by Henry David Thoreau
Analysis: Booker's Seven Basic Plots Analysis
Christopher Booker is a scholar who wrote that every story falls into one of seven basic plot structures: Overcoming the Monster, Rags to Riches, the Quest, Voyage and Return, Comedy, Tragedy, and Rebirth. Shmoop explores which of these structures fits this story like Cinderella’s slipper.
Plot Type : Quest
Is it Possible to Live Differently?
Thoreau is inspired to embark on his quest for spiritual enlightenment by his own desire to find out what life really is all about. He's dissatisfied with contemporary society and questions whether modernization has really improved the quality of life. He's basically called to question the world around him.
We're About To Find Out
Thoreau decides to live alone at Walden Pond and he lays out his rationale: it is a private experiment to see whether it is possible to live a rich and fulfilling life without all the luxuries of modern life.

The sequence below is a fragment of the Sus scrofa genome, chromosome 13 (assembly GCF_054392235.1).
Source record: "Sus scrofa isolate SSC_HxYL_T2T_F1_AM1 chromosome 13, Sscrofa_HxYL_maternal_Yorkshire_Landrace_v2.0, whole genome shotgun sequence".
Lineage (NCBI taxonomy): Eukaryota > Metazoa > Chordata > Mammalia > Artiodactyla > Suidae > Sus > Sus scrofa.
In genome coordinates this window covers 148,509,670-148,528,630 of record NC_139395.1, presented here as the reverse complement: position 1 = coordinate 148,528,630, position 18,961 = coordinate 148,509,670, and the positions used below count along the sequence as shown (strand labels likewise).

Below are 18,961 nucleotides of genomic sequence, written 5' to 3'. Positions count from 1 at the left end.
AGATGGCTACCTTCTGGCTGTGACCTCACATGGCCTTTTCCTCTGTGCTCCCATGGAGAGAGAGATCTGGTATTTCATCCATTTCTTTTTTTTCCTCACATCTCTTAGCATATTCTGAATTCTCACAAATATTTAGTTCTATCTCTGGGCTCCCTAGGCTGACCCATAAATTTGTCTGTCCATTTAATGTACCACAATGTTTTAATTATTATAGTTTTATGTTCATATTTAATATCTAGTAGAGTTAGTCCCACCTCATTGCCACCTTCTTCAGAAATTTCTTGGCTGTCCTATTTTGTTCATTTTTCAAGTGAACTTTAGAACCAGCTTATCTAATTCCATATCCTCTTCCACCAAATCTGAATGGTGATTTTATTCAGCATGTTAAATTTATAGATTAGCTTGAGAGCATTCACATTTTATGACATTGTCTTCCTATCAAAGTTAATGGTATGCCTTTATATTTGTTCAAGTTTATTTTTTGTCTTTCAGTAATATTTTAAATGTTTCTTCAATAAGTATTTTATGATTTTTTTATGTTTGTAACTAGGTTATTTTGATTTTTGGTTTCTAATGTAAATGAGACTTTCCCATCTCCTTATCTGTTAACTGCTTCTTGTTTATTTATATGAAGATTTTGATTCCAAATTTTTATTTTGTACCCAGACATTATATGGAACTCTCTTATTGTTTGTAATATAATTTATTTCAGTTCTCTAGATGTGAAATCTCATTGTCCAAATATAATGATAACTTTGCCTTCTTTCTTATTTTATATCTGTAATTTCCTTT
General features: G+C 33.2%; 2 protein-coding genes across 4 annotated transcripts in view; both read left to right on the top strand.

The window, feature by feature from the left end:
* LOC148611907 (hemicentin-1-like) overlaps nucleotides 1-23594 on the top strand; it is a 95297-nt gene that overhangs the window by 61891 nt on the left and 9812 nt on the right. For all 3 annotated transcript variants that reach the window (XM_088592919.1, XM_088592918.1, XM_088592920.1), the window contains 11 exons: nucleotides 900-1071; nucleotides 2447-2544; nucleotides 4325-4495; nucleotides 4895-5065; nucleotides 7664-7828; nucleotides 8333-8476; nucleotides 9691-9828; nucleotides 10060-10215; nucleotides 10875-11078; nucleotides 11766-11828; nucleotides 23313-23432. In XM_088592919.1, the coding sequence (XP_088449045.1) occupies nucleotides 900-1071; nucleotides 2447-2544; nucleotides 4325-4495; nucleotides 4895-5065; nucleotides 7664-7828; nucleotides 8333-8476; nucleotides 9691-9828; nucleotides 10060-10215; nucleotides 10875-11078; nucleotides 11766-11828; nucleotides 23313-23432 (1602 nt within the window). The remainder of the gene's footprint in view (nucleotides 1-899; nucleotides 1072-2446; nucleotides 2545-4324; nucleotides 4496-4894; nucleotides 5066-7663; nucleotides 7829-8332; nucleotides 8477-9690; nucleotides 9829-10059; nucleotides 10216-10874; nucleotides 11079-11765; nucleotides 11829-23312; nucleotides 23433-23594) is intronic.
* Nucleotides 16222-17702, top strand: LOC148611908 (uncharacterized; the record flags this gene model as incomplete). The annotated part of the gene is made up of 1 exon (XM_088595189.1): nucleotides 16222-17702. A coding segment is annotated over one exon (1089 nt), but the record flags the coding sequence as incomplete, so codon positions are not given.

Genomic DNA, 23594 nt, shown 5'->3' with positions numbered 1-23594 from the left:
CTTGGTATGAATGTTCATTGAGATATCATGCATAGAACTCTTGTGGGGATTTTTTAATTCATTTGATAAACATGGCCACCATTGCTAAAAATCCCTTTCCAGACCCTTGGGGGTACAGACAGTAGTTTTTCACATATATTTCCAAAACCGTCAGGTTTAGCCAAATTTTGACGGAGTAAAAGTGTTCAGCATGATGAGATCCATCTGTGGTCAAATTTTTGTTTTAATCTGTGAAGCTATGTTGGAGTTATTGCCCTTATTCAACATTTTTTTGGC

Arrival and Frustration
Let's Get It Started In Here
When Thoreau arrives at Walden Pond and begins to set up his home, he doesn't experience much frustration. Everything generally goes according to plan, with a few minor hiccups like a neighbor stealing his nails. So, arrival? Yes. Frustration? Not so much.
The Final Ordeals
The Long Haul
Over two years, Thoreau enjoys life at the pond as it changes over the four seasons. He experiences what many might consider to be hardships: he lives on a diet mostly of tasteless bread, he gets snowed in during the winter, he is often alone, and he spends much of his day laboring in his garden. For Thoreau, though, these hardships are welcome opportunities for learning. If only we could all see the world that way.
…And He's Outta Here
Satisfied that he has learned all he can from his two years at Walden Pond, Thoreau sets out to join civilized society once again, enriched by his experiences.